Both of you are in fear. Watching our kids struggle with a problem we can’t help with or stop can cause us to turn toward each other and away from each other. The desperation is unbearable. We want our child to have the best life and are afraid doing something about the problem could impact or stall their progress at the same time KNOW if we do nothing we could and they could pay the ultimate price -death. The problem is HOW do we go about it – that is the part we may not agree on. Do we tell anyone, do we try, or keep trying to handle it ourselves – one more chance, do we seek a therapist or all in for treatment? We, I, each of us, can’t even think straight and our child keeps doing what they are doing and we dread that phone call each night they are out with “friends.”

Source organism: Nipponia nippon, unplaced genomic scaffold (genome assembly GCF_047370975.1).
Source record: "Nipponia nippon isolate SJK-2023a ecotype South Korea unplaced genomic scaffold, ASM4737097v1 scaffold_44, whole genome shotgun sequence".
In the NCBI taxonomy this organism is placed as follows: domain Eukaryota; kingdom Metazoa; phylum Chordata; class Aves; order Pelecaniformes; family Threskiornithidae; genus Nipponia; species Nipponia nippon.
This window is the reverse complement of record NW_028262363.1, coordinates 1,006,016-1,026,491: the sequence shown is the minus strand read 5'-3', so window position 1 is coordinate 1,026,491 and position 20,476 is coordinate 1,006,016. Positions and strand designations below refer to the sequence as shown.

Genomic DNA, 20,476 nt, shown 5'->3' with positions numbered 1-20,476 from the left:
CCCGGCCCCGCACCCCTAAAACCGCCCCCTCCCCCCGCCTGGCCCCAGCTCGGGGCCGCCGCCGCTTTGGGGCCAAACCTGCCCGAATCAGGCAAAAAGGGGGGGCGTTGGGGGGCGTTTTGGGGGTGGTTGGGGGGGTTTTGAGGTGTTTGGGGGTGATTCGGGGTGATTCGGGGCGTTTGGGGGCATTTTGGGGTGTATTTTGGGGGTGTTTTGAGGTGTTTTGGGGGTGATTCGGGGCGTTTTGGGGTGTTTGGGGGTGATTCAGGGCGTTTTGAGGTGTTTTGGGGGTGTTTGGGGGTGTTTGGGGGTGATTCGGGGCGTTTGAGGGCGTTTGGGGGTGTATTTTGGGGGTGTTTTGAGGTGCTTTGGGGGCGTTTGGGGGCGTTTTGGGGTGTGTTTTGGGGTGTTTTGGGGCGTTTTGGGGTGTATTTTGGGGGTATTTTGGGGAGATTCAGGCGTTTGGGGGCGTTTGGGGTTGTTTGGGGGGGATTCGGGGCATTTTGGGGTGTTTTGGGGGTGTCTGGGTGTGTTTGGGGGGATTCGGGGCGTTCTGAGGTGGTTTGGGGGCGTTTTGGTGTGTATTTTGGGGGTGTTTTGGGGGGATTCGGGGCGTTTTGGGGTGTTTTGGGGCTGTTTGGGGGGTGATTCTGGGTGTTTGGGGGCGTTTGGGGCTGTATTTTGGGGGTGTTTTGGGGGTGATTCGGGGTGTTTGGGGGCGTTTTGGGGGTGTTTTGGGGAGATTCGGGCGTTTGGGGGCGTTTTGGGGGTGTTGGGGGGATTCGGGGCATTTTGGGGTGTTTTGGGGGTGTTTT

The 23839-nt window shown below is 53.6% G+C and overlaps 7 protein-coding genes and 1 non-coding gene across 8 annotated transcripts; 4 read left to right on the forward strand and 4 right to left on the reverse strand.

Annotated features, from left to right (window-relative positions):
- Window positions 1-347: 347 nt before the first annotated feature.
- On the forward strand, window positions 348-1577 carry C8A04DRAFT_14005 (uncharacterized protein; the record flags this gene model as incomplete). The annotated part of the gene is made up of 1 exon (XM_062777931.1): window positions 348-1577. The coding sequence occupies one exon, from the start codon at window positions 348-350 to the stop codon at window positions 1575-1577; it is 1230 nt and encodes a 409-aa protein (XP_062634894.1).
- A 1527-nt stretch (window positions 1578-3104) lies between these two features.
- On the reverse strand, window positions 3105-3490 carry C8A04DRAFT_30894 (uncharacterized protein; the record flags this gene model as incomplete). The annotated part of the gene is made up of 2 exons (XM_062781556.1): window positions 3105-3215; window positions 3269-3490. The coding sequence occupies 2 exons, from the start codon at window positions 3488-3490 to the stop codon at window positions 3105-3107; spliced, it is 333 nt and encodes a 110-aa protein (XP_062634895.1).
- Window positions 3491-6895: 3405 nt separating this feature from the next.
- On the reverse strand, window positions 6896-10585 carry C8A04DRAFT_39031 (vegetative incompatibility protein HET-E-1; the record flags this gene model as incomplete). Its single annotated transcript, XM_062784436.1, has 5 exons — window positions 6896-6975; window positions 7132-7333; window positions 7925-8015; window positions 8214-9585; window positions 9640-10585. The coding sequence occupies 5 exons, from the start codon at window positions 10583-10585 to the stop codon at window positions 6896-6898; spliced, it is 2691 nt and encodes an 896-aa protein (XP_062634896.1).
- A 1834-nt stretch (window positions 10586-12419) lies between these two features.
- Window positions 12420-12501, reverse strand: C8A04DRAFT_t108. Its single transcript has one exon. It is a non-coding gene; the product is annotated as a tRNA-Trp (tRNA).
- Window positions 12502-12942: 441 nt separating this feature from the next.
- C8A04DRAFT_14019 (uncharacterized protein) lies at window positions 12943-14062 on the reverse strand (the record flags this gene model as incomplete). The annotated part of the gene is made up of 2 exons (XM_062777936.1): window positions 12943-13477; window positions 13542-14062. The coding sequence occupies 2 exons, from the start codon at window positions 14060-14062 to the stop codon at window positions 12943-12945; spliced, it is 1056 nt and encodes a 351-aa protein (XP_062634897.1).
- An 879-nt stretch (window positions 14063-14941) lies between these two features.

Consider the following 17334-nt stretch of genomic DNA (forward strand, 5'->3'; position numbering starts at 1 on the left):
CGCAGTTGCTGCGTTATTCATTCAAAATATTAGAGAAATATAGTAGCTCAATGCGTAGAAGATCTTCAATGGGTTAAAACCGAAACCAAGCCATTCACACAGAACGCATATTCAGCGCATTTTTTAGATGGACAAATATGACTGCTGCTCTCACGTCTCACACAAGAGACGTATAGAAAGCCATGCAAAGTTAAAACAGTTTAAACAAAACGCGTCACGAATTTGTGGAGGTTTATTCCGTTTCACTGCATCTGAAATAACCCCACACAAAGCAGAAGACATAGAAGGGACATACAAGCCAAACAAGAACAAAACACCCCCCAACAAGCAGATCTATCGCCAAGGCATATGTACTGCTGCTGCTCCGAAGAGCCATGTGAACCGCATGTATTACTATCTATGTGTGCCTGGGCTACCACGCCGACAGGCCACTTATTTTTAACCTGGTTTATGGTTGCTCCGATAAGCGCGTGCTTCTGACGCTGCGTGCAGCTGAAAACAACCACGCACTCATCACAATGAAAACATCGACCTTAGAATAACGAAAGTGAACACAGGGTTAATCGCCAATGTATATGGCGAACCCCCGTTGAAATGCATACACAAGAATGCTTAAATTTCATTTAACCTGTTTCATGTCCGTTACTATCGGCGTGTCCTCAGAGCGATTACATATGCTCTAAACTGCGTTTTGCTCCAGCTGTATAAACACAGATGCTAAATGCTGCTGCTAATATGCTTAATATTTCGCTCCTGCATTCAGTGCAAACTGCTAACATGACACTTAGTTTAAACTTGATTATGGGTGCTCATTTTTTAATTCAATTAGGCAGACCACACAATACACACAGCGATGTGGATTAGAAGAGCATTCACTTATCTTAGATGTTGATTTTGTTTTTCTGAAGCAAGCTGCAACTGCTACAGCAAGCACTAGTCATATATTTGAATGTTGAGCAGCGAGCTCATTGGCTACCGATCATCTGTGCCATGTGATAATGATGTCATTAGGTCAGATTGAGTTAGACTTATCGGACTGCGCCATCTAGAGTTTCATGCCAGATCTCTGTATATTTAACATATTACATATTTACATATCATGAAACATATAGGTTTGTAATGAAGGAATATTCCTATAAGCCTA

So, what is the best approach? What can be done? Addiction is underrated as a medical problem. It is deadly, like cancer. If you knew your child had cancer you wouldn’t try to figure it out on your own – you can’t fix it, you can’t stop it – addiction is consuming your child, impacting your other kids and tearing you apart. If it were cancer you would get help immediately. Why do we wait – denial. It is illusive, we doubt, not sure it is that bad. Are we waiting for stage 4? Or can we start healing at stage 2? How long will we let it continue? Yes we have a role, our teens cannot opt into care without us. So what is next. We need to know we can’t fix this. We also don’t have all the information we need to approach it. We need help. It starts with us and stops with us. We need someone to look at our situation, our family dynamics, our child, our plans for our child and what is the right course of care. An interventionist does just this and more – the more part is the relief of pressure, the reduction of fear, the establishment of a clear path and a compassionate approach to get there.